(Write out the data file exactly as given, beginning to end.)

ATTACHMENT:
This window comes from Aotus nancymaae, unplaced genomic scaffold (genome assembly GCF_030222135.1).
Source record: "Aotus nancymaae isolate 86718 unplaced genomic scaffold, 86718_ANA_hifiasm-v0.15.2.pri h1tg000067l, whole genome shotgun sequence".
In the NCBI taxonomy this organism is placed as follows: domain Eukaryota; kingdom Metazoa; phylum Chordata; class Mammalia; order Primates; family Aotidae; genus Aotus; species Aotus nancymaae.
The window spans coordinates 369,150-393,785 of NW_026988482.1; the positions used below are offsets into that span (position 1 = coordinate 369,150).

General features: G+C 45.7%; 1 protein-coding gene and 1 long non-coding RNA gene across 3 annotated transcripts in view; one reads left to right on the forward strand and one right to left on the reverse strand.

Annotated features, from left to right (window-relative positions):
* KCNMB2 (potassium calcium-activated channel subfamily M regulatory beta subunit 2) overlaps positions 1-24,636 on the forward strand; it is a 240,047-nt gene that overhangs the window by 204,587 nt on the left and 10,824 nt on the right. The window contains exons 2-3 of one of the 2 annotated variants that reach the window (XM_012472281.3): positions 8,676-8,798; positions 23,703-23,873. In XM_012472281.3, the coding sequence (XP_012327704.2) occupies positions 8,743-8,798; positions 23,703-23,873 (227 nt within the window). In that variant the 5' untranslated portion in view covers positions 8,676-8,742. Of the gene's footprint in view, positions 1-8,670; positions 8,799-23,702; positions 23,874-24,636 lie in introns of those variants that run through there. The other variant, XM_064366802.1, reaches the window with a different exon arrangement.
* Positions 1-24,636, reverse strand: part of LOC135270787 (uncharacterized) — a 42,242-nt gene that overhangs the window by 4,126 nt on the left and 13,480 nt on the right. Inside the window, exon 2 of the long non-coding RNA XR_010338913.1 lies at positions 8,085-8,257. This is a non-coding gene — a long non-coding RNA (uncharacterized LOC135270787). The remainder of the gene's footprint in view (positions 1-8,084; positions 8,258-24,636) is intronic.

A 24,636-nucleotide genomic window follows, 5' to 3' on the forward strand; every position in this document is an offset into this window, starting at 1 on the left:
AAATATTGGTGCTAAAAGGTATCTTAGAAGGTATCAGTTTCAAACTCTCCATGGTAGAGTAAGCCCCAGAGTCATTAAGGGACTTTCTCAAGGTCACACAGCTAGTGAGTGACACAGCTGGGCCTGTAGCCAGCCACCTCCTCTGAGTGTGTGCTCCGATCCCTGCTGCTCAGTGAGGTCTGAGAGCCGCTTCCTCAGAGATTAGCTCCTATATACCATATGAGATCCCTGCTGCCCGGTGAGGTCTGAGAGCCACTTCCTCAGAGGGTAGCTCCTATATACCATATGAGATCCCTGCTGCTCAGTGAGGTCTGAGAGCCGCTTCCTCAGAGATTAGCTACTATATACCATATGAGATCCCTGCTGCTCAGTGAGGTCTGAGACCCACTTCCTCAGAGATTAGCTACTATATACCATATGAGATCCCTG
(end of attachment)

This window comes from Aotus nancymaae, unplaced genomic scaffold (genome assembly GCF_030222135.1).
Source record: "Aotus nancymaae isolate 86718 unplaced genomic scaffold, 86718_ANA_hifiasm-v0.15.2.pri h1tg000067l, whole genome shotgun sequence".
In the NCBI taxonomy this organism is placed as follows: domain Eukaryota; kingdom Metazoa; phylum Chordata; class Mammalia; order Primates; family Aotidae; genus Aotus; species Aotus nancymaae.
The window spans coordinates 369,150-393,785 of NW_026988482.1; the positions used below are offsets into that span (position 1 = coordinate 369,150).

General features: G+C 45.7%; 1 protein-coding gene and 1 long non-coding RNA gene across 3 annotated transcripts in view; one reads left to right on the forward strand and one right to left on the reverse strand.

Annotated features, from left to right (window-relative positions):
* KCNMB2 (potassium calcium-activated channel subfamily M regulatory beta subunit 2) overlaps positions 1-24,636 on the forward strand; it is a 240,047-nt gene that overhangs the window by 204,587 nt on the left and 10,824 nt on the right. The window contains exons 2-3 of one of the 2 annotated variants that reach the window (XM_012472281.3): positions 8,676-8,798; positions 23,703-23,873. In XM_012472281.3, the coding sequence (XP_012327704.2) occupies positions 8,743-8,798; positions 23,703-23,873 (227 nt within the window). In that variant the 5' untranslated portion in view covers positions 8,676-8,742. Of the gene's footprint in view, positions 1-8,670; positions 8,799-23,702; positions 23,874-24,636 lie in introns of those variants that run through there. The other variant, XM_064366802.1, reaches the window with a different exon arrangement.
* Positions 1-24,636, reverse strand: part of LOC135270787 (uncharacterized) — a 42,242-nt gene that overhangs the window by 4,126 nt on the left and 13,480 nt on the right. Inside the window, exon 2 of the long non-coding RNA XR_010338913.1 lies at positions 8,085-8,257. This is a non-coding gene — a long non-coding RNA (uncharacterized LOC135270787). The remainder of the gene's footprint in view (positions 1-8,084; positions 8,258-24,636) is intronic.

A 24,636-nucleotide genomic window follows, 5' to 3' on the forward strand; every position in this document is an offset into this window, starting at 1 on the left:
AAATATTGGTGCTAAAAGGTATCTTAGAAGGTATCAGTTTCAAACTCTCCATGGTAGAGTAAGCCCCAGAGTCATTAAGGGACTTTCTCAAGGTCACACAGCTAGTGAGTGACACAGCTGGGCCTGTAGCCAGCCACCTCCTCTGAGTGTGTGCTCCGATCCCTGCTGCTCAGTGAGGTCTGAGAGCCGCTTCCTCAGAGATTAGCTCCTATATACCATATGAGATCCCTGCTGCCCGGTGAGGTCTGAGAGCCACTTCCTCAGAGGGTAGCTCCTATATACCATATGAGATCCCTGCTGCTCAGTGAGGTCTGAGAGCCGCTTCCTCAGAGATTAGCTACTATATACCATATGAGATCCCTGCTGCTCAGTGAGGTCTGAGACCCACTTCCTCAGAGATTAGCTACTATATACCATATGAGATCCCTG